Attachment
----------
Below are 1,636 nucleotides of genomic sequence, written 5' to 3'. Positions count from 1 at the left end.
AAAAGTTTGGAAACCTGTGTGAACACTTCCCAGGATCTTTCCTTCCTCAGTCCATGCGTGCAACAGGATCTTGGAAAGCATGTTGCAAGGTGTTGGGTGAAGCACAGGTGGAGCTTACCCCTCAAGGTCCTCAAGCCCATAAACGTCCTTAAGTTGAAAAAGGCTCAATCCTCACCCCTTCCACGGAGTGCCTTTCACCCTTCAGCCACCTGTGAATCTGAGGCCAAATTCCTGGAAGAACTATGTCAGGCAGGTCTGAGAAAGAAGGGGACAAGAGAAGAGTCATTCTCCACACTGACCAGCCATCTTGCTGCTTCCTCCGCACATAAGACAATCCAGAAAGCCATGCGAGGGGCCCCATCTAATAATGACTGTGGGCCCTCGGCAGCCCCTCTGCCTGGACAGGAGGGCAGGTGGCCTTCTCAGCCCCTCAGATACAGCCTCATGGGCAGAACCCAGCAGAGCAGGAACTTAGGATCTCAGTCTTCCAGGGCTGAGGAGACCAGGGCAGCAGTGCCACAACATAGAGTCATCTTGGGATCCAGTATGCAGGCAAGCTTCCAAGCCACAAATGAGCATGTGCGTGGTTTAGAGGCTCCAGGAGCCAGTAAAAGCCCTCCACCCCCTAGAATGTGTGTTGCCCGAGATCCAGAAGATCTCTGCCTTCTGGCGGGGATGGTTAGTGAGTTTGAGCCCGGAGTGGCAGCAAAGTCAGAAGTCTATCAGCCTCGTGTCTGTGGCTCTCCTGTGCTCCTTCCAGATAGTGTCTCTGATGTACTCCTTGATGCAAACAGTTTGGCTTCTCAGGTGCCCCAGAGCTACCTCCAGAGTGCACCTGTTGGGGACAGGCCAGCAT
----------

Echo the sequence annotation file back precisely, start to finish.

Below are 1,636 nucleotides of genomic sequence, written 5' to 3'. Positions count from 1 at the left end.
AAAAGTTTGGAAACCTGTGTGAACACTTCCCAGGATCTTTCCTTCCTCAGTCCATGCGTGCAACAGGATCTTGGAAAGCATGTTGCAAGGTGTTGGGTGAAGCACAGGTGGAGCTTACCCCTCAAGGTCCTCAAGCCCATAAACGTCCTTAAGTTGAAAAAGGCTCAATCCTCACCCCTTCCACGGAGTGCCTTTCACCCTTCAGCCACCTGTGAATCTGAGGCCAAATTCCTGGAAGAACTATGTCAGGCAGGTCTGAGAAAGAAGGGGACAAGAGAAGAGTCATTCTCCACACTGACCAGCCATCTTGCTGCTTCCTCCGCACATAAGACAATCCAGAAAGCCATGCGAGGGGCCCCATCTAATAATGACTGTGGGCCCTCGGCAGCCCCTCTGCCTGGACAGGAGGGCAGGTGGCCTTCTCAGCCCCTCAGATACAGCCTCATGGGCAGAACCCAGCAGAGCAGGAACTTAGGATCTCAGTCTTCCAGGGCTGAGGAGACCAGGGCAGCAGTGCCACAACATAGAGTCATCTTGGGATCCAGTATGCAGGCAAGCTTCCAAGCCACAAATGAGCATGTGCGTGGTTTAGAGGCTCCAGGAGCCAGTAAAAGCCCTCCACCCCCTAGAATGTGTGTTGCCCGAGATCCAGAAGATCTCTGCCTTCTGGCGGGGATGGTTAGTGAGTTTGAGCCCGGAGTGGCAGCAAAGTCAGAAGTCTATCAGCCTCGTGTCTGTGGCTCTCCTGTGCTCCTTCCAGATAGTGTCTCTGATGTACTCCTTGATGCAAACAGTTTGGCTTCTCAGGTGCCCCAGAGCTACCTCCAGAGTGCACCTGTTGGGGACAGGCCAGCAT